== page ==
Pomegranate juice improve newborns’ brain

Pregnant women who drink pomegranate juice may improve their newborns’ brain development, a new study says.

Researchers found that drinking eight ounces of pomegranate juice daily boosted the brain connectivity of babies who were not growing at a normal rate inside the womb.

This is because pomegranate juice is loaded with micronutrients called polyphenols that cross the blood-brain barrier and have been proven to protect against neurodegenerative diseases.

The team, from Brigham and Women’s Hospital in Massachusetts, says this could prevent the need for more invasive treatments – such as surgery – after the baby is born.

For the study, published in PLOS One, the team looked at 78 mothers from Barnes-Jewish Hospital obstetric clinic in St Louis, Missouri.

Their babies had been clinically diagnosed with intrauterine growth restriction (IUGR) between 24 and 43 weeks’ gestation. 

This occurs when babies fail to grow at the expected rate they should in the womb.

The most common cause is an issue with the placenta – which delivers oxygen and nutrients to a baby via the umbilical cord – when it is either not attached properly or not working properly.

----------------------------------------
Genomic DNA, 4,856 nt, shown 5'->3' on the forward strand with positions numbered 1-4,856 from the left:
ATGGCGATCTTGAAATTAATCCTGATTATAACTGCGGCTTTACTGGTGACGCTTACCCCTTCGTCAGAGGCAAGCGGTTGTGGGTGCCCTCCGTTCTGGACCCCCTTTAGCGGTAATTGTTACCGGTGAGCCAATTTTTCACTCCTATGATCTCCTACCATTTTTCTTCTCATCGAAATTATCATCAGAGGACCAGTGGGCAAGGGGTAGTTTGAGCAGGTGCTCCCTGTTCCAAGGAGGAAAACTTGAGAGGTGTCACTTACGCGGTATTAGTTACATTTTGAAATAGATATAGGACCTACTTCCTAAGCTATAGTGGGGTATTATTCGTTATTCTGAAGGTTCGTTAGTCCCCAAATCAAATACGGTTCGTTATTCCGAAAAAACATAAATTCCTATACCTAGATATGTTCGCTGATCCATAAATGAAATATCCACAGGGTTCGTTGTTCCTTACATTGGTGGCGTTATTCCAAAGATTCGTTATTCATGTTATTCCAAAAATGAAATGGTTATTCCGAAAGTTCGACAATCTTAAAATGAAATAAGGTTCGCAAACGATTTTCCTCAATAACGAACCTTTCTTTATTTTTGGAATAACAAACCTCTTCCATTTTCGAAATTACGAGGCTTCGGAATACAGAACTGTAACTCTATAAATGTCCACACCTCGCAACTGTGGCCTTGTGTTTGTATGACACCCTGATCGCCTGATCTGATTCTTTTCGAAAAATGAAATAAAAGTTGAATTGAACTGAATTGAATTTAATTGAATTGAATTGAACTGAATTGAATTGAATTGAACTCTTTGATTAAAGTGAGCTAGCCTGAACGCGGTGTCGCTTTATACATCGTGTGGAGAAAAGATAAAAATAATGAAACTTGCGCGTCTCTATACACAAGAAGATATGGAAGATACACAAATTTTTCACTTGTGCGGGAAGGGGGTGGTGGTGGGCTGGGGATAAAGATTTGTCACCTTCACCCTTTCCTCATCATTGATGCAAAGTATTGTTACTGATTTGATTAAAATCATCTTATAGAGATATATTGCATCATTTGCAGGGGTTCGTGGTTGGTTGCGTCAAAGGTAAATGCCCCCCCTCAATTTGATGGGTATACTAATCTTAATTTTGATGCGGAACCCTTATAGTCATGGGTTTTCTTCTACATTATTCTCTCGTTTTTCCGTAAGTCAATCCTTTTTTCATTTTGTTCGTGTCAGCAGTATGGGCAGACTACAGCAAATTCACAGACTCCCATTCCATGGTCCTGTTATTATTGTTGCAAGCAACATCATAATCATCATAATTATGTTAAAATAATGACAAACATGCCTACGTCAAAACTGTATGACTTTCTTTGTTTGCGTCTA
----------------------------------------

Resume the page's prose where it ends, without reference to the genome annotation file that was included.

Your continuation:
Because the baby is not receiving enough blood or oxygen, he or she can experience trouble breathing, have heart and blood vessel problems or suffer serious brain damage. 

IUGR affects between three and 10 percent of all pregnancies, according to the University of San Francisco Benioff Children’s Hospital.

Some of the women received eight ounces of pomegranate juice daily while the remainder received a placebo that tasted the same and had the same number of calories.             

Researchers then measured several areas of brain development among the babies of both groups.

No differences were found in the brain’s overall structure, but the babies whose mothers drank pomegranate juice had better development in the structure of white matter – the tissue through which messages pass within the central nervous system. 

These babies also had brain connectivity than the babies from the placebo group. 

The team believes this is because pomegranate juice contains polyphenols, antioxidants found in several foods and beverages such as berries, nuts and tea.  

Past studies have found that polyphenols improve cognitive function and protect the brain from neurodegenerative diseases.

‘These measures tell us about how the brain is developing functionally,’ said senior author Dr Terrie Inder, chair of the department of pediatric newborn medicine at Brigham and Women’s Hospital.

‘We saw no difference in brain growth and baby growth, but we did see improvement in cabling network and brain development measured by synchronous blood flow and visual development of the brain.’

A second clinical trial is underway with hope of replicating the findings on a larger scale.

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